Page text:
This Research-in-Brief presents selected findings from an IWPR analysis examining disabilities among children and mothers in low-income families. The findings indicate that single mothers receiving TANF are more likely than other low-income mothers to have a child with a disability. Furthermore, they themselves are more likely to have a disability. Nearly half of single-mothers receiving TANF have a disability or a disabled child, but only a small proportion receives government supports. The high prevalence of disabilities among TANF recipients underscores a need for careful assessment of disability status and accompanying difficulties among low-income families, as well as a need to provide continued income support and expanded childcare services for this highly disadvantaged population.

Preview not available

Marriage Promotion and Low-Income Communities: An Examination of Real Needs and Real Solutions
by Avis Jones-DeWeever, Ph.D. (May 2002)

One of the most private, personal, and critical decisions one makes in life is if, when, and whom one should marry. It seems the ultimate in big government, if not social engineering, to have public policy anywhere near these critical, life-altering decisions; but this is precisely what some members of Congress and the Bush Administration have in mind, to the tune of $200-300 million per year, in the context of TANF reauthorization.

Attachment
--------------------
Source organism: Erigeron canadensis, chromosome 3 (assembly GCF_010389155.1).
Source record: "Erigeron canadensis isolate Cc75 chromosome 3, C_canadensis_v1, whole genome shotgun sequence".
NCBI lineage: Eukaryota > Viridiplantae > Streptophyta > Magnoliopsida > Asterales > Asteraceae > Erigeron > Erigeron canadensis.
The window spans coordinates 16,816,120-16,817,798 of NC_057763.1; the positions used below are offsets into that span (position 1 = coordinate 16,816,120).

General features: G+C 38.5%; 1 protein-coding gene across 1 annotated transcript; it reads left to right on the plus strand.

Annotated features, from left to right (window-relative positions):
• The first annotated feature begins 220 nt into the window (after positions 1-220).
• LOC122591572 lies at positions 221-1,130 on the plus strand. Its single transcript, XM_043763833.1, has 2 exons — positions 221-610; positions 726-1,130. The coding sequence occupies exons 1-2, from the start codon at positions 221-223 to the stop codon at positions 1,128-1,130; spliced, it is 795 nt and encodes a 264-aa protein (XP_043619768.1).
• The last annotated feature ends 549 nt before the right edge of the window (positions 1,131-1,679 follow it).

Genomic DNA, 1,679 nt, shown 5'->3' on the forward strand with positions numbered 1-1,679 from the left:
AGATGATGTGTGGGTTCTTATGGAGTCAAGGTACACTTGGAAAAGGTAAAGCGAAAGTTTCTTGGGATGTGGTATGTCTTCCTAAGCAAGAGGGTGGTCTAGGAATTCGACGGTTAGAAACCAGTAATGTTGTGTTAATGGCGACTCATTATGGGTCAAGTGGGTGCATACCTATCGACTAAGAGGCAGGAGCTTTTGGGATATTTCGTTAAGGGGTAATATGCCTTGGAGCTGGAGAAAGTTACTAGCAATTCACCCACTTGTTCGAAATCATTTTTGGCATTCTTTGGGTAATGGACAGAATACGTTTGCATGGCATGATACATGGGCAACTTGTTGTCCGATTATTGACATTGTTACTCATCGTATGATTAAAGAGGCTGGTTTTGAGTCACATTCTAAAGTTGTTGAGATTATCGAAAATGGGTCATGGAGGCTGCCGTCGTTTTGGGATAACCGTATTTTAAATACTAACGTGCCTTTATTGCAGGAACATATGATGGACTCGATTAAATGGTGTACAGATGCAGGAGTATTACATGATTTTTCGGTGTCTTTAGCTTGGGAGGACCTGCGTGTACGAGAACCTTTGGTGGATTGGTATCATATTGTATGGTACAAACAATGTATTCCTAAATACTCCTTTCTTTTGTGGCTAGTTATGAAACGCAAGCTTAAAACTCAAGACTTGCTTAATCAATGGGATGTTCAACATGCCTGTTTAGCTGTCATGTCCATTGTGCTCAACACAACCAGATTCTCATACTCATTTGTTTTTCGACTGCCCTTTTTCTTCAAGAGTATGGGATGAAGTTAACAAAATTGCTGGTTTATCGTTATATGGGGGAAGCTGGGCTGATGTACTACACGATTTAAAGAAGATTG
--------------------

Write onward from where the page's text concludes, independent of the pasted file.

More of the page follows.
#D450, Briefing Paper, 6 pages

Life After Welfare Reform: Low-Income Single Parent Families, Pre- and Post-TANF
by Janice Peterson, Xue Song, Avis Jones-DeWeever, Ph.D. (May 2002)

This Research-in-Brief is based on selected findings from an Institute for Women’s Policy Research study, Life After Welfare Reform: The Characteristics, Work, and Well Being of Low-Income Single Parent Families, Pre- and Post-PRWORA. The findings in this study underscore the need to make improvements to the welfare system to address gender and racial inequities and focus on poverty reduction.

#D446, Research-in-Brief, 6 pages

Marriage and Poverty: An Annotated Bibliography
by Hedieh Rahmanou, Amy LeMar (April 2002)

This annotated bibliography is designed to provide researchers, policymakers, advocates, and the general public with an overview of the debate and research surrounding the promotion of marriage as a solution to reducing poverty. In addition to newspaper articles familiarizing the reader with the current debate, topics covered in this bibliography include: economic insecurity and single motherhood, child welfare and single motherhood, factors that influence marital decisions, race and family formation, the conservative and feminist perspectives, and current policy proposals.